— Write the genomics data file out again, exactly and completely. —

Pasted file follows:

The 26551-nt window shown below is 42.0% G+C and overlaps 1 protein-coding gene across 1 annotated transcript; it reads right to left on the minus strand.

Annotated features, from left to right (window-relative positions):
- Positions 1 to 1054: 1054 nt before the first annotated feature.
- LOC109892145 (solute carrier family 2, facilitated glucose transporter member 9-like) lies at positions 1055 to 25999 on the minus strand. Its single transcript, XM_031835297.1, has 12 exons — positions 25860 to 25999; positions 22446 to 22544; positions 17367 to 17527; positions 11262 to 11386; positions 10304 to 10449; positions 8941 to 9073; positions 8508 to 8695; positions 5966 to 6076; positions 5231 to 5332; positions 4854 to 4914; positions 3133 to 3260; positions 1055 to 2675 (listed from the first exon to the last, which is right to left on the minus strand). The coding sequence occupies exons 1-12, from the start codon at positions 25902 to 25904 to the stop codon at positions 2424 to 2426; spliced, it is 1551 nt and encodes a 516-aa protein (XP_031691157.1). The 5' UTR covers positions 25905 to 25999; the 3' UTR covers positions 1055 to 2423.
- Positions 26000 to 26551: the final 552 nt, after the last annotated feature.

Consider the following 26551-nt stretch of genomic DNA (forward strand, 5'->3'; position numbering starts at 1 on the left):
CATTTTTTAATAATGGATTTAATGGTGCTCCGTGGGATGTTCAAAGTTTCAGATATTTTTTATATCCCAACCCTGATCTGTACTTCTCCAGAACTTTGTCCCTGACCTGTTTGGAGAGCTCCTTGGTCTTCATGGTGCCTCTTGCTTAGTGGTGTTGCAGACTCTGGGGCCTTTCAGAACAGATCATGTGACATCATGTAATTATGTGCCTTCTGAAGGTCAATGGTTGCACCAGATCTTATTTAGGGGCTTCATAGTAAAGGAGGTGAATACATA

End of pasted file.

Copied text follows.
The 26551-nt window shown below is 42.0% G+C and overlaps 1 protein-coding gene across 1 annotated transcript; it reads right to left on the minus strand.

Annotated features, from left to right (window-relative positions):
- Positions 1 to 1054: 1054 nt before the first annotated feature.
- LOC109892145 (solute carrier family 2, facilitated glucose transporter member 9-like) lies at positions 1055 to 25999 on the minus strand. Its single transcript, XM_031835297.1, has 12 exons — positions 25860 to 25999; positions 22446 to 22544; positions 17367 to 17527; positions 11262 to 11386; positions 10304 to 10449; positions 8941 to 9073; positions 8508 to 8695; positions 5966 to 6076; positions 5231 to 5332; positions 4854 to 4914; positions 3133 to 3260; positions 1055 to 2675 (listed from the first exon to the last, which is right to left on the minus strand). The coding sequence occupies exons 1-12, from the start codon at positions 25902 to 25904 to the stop codon at positions 2424 to 2426; spliced, it is 1551 nt and encodes a 516-aa protein (XP_031691157.1). The 5' UTR covers positions 25905 to 25999; the 3' UTR covers positions 1055 to 2423.
- Positions 26000 to 26551: the final 552 nt, after the last annotated feature.

Consider the following 26551-nt stretch of genomic DNA (forward strand, 5'->3'; position numbering starts at 1 on the left):
CATTTTTTAATAATGGATTTAATGGTGCTCCGTGGGATGTTCAAAGTTTCAGATATTTTTTATATCCCAACCCTGATCTGTACTTCTCCAGAACTTTGTCCCTGACCTGTTTGGAGAGCTCCTTGGTCTTCATGGTGCCTCTTGCTTAGTGGTGTTGCAGACTCTGGGGCCTTTCAGAACAGATCATGTGACATCATGTAATTATGTGCCTTCTGAAGGTCAATGGTTGCACCAGATCTTATTTAGGGGCTTCATAGTAAAGGAGGTGAATACATA